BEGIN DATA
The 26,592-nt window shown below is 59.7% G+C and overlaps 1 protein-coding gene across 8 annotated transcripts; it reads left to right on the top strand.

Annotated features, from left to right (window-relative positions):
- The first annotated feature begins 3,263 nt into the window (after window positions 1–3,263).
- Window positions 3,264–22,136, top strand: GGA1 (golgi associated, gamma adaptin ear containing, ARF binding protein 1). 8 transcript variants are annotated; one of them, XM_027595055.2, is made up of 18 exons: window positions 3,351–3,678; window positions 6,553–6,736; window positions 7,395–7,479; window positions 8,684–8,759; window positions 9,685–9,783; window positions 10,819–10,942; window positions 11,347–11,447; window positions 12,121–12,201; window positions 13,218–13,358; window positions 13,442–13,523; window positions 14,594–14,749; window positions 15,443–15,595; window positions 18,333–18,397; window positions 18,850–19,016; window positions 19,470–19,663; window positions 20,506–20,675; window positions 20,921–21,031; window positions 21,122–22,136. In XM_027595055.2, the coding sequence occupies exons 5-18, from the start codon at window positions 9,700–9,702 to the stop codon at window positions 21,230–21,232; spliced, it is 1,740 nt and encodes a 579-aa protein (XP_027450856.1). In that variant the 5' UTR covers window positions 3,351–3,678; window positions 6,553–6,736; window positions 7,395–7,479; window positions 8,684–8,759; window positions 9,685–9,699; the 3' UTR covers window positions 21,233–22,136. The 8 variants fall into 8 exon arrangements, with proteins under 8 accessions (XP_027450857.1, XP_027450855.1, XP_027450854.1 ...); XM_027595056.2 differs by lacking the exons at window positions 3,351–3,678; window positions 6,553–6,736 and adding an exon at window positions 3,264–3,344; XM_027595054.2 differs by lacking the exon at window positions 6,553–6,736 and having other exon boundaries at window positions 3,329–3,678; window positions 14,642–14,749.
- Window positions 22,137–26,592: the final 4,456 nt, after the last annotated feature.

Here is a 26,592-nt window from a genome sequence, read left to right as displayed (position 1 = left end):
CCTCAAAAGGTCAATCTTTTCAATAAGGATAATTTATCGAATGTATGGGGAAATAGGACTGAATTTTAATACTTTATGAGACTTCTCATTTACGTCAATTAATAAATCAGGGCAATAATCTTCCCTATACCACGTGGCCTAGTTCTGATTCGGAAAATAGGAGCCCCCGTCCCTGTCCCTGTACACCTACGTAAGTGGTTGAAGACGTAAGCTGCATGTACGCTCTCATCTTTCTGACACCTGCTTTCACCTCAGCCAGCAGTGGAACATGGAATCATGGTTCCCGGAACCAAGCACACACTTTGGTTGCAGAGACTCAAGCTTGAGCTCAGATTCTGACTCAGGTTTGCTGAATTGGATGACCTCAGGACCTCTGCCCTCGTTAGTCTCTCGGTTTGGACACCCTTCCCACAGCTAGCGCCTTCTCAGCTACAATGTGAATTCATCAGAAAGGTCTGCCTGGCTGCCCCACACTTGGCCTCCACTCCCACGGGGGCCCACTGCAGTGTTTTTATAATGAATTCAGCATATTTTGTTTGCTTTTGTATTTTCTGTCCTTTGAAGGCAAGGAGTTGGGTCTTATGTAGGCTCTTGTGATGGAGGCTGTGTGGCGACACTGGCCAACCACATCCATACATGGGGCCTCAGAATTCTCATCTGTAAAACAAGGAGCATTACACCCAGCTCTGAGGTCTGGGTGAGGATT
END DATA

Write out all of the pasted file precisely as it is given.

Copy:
The 26,592-nt window shown below is 59.7% G+C and overlaps 1 protein-coding gene across 8 annotated transcripts; it reads left to right on the top strand.

Annotated features, from left to right (window-relative positions):
- The first annotated feature begins 3,263 nt into the window (after window positions 1–3,263).
- Window positions 3,264–22,136, top strand: GGA1 (golgi associated, gamma adaptin ear containing, ARF binding protein 1). 8 transcript variants are annotated; one of them, XM_027595055.2, is made up of 18 exons: window positions 3,351–3,678; window positions 6,553–6,736; window positions 7,395–7,479; window positions 8,684–8,759; window positions 9,685–9,783; window positions 10,819–10,942; window positions 11,347–11,447; window positions 12,121–12,201; window positions 13,218–13,358; window positions 13,442–13,523; window positions 14,594–14,749; window positions 15,443–15,595; window positions 18,333–18,397; window positions 18,850–19,016; window positions 19,470–19,663; window positions 20,506–20,675; window positions 20,921–21,031; window positions 21,122–22,136. In XM_027595055.2, the coding sequence occupies exons 5-18, from the start codon at window positions 9,700–9,702 to the stop codon at window positions 21,230–21,232; spliced, it is 1,740 nt and encodes a 579-aa protein (XP_027450856.1). In that variant the 5' UTR covers window positions 3,351–3,678; window positions 6,553–6,736; window positions 7,395–7,479; window positions 8,684–8,759; window positions 9,685–9,699; the 3' UTR covers window positions 21,233–22,136. The 8 variants fall into 8 exon arrangements, with proteins under 8 accessions (XP_027450857.1, XP_027450855.1, XP_027450854.1 ...); XM_027595056.2 differs by lacking the exons at window positions 3,351–3,678; window positions 6,553–6,736 and adding an exon at window positions 3,264–3,344; XM_027595054.2 differs by lacking the exon at window positions 6,553–6,736 and having other exon boundaries at window positions 3,329–3,678; window positions 14,642–14,749.
- Window positions 22,137–26,592: the final 4,456 nt, after the last annotated feature.

Here is a 26,592-nt window from a genome sequence, read left to right as displayed (position 1 = left end):
CCTCAAAAGGTCAATCTTTTCAATAAGGATAATTTATCGAATGTATGGGGAAATAGGACTGAATTTTAATACTTTATGAGACTTCTCATTTACGTCAATTAATAAATCAGGGCAATAATCTTCCCTATACCACGTGGCCTAGTTCTGATTCGGAAAATAGGAGCCCCCGTCCCTGTCCCTGTACACCTACGTAAGTGGTTGAAGACGTAAGCTGCATGTACGCTCTCATCTTTCTGACACCTGCTTTCACCTCAGCCAGCAGTGGAACATGGAATCATGGTTCCCGGAACCAAGCACACACTTTGGTTGCAGAGACTCAAGCTTGAGCTCAGATTCTGACTCAGGTTTGCTGAATTGGATGACCTCAGGACCTCTGCCCTCGTTAGTCTCTCGGTTTGGACACCCTTCCCACAGCTAGCGCCTTCTCAGCTACAATGTGAATTCATCAGAAAGGTCTGCCTGGCTGCCCCACACTTGGCCTCCACTCCCACGGGGGCCCACTGCAGTGTTTTTATAATGAATTCAGCATATTTTGTTTGCTTTTGTATTTTCTGTCCTTTGAAGGCAAGGAGTTGGGTCTTATGTAGGCTCTTGTGATGGAGGCTGTGTGGCGACACTGGCCAACCACATCCATACATGGGGCCTCAGAATTCTCATCTGTAAAACAAGGAGCATTACACCCAGCTCTGAGGTCTGGGTGAGGATT